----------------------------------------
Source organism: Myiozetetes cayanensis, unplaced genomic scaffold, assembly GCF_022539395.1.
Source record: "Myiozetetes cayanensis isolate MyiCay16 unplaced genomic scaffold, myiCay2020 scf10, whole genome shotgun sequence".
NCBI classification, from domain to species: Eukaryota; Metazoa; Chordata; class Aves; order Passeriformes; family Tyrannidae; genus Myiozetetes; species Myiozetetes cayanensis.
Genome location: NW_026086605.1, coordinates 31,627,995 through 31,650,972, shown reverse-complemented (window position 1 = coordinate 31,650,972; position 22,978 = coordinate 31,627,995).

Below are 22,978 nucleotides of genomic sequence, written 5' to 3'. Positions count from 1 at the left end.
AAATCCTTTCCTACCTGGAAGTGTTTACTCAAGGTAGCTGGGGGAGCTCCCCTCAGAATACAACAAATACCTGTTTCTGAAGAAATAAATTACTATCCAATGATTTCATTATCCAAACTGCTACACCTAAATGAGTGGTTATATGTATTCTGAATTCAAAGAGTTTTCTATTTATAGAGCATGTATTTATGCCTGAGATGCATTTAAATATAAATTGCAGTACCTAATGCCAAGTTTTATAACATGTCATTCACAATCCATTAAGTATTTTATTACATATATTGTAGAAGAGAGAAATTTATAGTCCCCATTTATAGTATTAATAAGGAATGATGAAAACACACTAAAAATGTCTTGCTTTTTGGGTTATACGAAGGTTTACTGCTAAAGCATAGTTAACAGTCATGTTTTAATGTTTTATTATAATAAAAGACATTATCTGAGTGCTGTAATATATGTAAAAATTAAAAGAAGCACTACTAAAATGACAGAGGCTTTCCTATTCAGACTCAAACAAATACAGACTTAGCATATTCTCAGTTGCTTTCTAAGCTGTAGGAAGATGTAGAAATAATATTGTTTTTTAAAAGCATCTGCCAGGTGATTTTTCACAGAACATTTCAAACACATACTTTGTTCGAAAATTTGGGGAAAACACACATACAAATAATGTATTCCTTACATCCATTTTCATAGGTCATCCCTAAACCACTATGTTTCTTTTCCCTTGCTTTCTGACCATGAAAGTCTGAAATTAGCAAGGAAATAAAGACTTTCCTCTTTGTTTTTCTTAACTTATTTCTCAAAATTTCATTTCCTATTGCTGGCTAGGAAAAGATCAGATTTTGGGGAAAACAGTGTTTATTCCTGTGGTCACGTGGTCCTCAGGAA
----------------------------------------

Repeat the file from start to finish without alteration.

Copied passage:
Source organism: Myiozetetes cayanensis, unplaced genomic scaffold, assembly GCF_022539395.1.
Source record: "Myiozetetes cayanensis isolate MyiCay16 unplaced genomic scaffold, myiCay2020 scf10, whole genome shotgun sequence".
NCBI classification, from domain to species: Eukaryota; Metazoa; Chordata; class Aves; order Passeriformes; family Tyrannidae; genus Myiozetetes; species Myiozetetes cayanensis.
Genome location: NW_026086605.1, coordinates 31,627,995 through 31,650,972, shown reverse-complemented (window position 1 = coordinate 31,650,972; position 22,978 = coordinate 31,627,995).

Below are 22,978 nucleotides of genomic sequence, written 5' to 3'. Positions count from 1 at the left end.
AAATCCTTTCCTACCTGGAAGTGTTTACTCAAGGTAGCTGGGGGAGCTCCCCTCAGAATACAACAAATACCTGTTTCTGAAGAAATAAATTACTATCCAATGATTTCATTATCCAAACTGCTACACCTAAATGAGTGGTTATATGTATTCTGAATTCAAAGAGTTTTCTATTTATAGAGCATGTATTTATGCCTGAGATGCATTTAAATATAAATTGCAGTACCTAATGCCAAGTTTTATAACATGTCATTCACAATCCATTAAGTATTTTATTACATATATTGTAGAAGAGAGAAATTTATAGTCCCCATTTATAGTATTAATAAGGAATGATGAAAACACACTAAAAATGTCTTGCTTTTTGGGTTATACGAAGGTTTACTGCTAAAGCATAGTTAACAGTCATGTTTTAATGTTTTATTATAATAAAAGACATTATCTGAGTGCTGTAATATATGTAAAAATTAAAAGAAGCACTACTAAAATGACAGAGGCTTTCCTATTCAGACTCAAACAAATACAGACTTAGCATATTCTCAGTTGCTTTCTAAGCTGTAGGAAGATGTAGAAATAATATTGTTTTTTAAAAGCATCTGCCAGGTGATTTTTCACAGAACATTTCAAACACATACTTTGTTCGAAAATTTGGGGAAAACACACATACAAATAATGTATTCCTTACATCCATTTTCATAGGTCATCCCTAAACCACTATGTTTCTTTTCCCTTGCTTTCTGACCATGAAAGTCTGAAATTAGCAAGGAAATAAAGACTTTCCTCTTTGTTTTTCTTAACTTATTTCTCAAAATTTCATTTCCTATTGCTGGCTAGGAAAAGATCAGATTTTGGGGAAAACAGTGTTTATTCCTGTGGTCACGTGGTCCTCAGGAA